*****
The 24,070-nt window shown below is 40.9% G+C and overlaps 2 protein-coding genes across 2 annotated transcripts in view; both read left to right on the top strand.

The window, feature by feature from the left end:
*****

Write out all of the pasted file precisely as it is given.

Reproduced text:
The 24,070-nt window shown below is 40.9% G+C and overlaps 2 protein-coding genes across 2 annotated transcripts in view; both read left to right on the top strand.

The window, feature by feature from the left end: